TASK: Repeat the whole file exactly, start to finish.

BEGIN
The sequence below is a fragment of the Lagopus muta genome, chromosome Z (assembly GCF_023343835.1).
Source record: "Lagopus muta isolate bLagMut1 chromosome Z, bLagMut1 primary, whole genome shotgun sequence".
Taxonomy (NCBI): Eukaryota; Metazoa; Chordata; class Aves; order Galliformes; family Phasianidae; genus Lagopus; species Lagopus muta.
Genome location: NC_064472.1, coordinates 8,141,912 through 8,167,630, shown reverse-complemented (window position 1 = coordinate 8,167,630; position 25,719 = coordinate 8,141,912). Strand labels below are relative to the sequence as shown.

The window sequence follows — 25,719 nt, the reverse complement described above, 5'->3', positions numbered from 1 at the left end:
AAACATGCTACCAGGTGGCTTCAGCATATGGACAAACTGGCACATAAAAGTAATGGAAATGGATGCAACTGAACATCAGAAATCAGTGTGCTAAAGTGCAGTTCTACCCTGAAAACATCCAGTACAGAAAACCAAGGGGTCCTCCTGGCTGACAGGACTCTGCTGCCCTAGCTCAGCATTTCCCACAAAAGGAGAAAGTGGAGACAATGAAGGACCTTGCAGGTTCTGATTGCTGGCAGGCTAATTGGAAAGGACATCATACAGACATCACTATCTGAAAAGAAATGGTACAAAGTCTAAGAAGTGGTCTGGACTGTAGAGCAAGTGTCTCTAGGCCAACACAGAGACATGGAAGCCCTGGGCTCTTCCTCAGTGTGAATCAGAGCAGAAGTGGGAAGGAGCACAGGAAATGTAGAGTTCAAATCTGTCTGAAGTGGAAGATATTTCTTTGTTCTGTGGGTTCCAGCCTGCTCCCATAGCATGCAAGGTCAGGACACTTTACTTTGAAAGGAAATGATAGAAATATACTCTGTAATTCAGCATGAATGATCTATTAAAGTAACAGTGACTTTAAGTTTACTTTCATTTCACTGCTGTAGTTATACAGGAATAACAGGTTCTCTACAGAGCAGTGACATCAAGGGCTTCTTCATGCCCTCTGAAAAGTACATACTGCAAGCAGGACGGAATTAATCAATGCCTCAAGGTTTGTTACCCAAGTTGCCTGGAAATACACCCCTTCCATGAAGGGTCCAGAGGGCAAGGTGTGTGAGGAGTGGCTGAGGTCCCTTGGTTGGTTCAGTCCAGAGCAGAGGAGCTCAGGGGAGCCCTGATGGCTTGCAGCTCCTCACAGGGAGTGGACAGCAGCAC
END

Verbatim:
The sequence below is a fragment of the Lagopus muta genome, chromosome Z (assembly GCF_023343835.1).
Source record: "Lagopus muta isolate bLagMut1 chromosome Z, bLagMut1 primary, whole genome shotgun sequence".
Taxonomy (NCBI): Eukaryota; Metazoa; Chordata; class Aves; order Galliformes; family Phasianidae; genus Lagopus; species Lagopus muta.
Genome location: NC_064472.1, coordinates 8,141,912 through 8,167,630, shown reverse-complemented (window position 1 = coordinate 8,167,630; position 25,719 = coordinate 8,141,912). Strand labels below are relative to the sequence as shown.

The window sequence follows — 25,719 nt, the reverse complement described above, 5'->3', positions numbered from 1 at the left end:
AAACATGCTACCAGGTGGCTTCAGCATATGGACAAACTGGCACATAAAAGTAATGGAAATGGATGCAACTGAACATCAGAAATCAGTGTGCTAAAGTGCAGTTCTACCCTGAAAACATCCAGTACAGAAAACCAAGGGGTCCTCCTGGCTGACAGGACTCTGCTGCCCTAGCTCAGCATTTCCCACAAAAGGAGAAAGTGGAGACAATGAAGGACCTTGCAGGTTCTGATTGCTGGCAGGCTAATTGGAAAGGACATCATACAGACATCACTATCTGAAAAGAAATGGTACAAAGTCTAAGAAGTGGTCTGGACTGTAGAGCAAGTGTCTCTAGGCCAACACAGAGACATGGAAGCCCTGGGCTCTTCCTCAGTGTGAATCAGAGCAGAAGTGGGAAGGAGCACAGGAAATGTAGAGTTCAAATCTGTCTGAAGTGGAAGATATTTCTTTGTTCTGTGGGTTCCAGCCTGCTCCCATAGCATGCAAGGTCAGGACACTTTACTTTGAAAGGAAATGATAGAAATATACTCTGTAATTCAGCATGAATGATCTATTAAAGTAACAGTGACTTTAAGTTTACTTTCATTTCACTGCTGTAGTTATACAGGAATAACAGGTTCTCTACAGAGCAGTGACATCAAGGGCTTCTTCATGCCCTCTGAAAAGTACATACTGCAAGCAGGACGGAATTAATCAATGCCTCAAGGTTTGTTACCCAAGTTGCCTGGAAATACACCCCTTCCATGAAGGGTCCAGAGGGCAAGGTGTGTGAGGAGTGGCTGAGGTCCCTTGGTTGGTTCAGTCCAGAGCAGAGGAGCTCAGGGGAGCCCTGATGGCTTGCAGCTCCTCACAGGGAGTGGACAGCAGCAC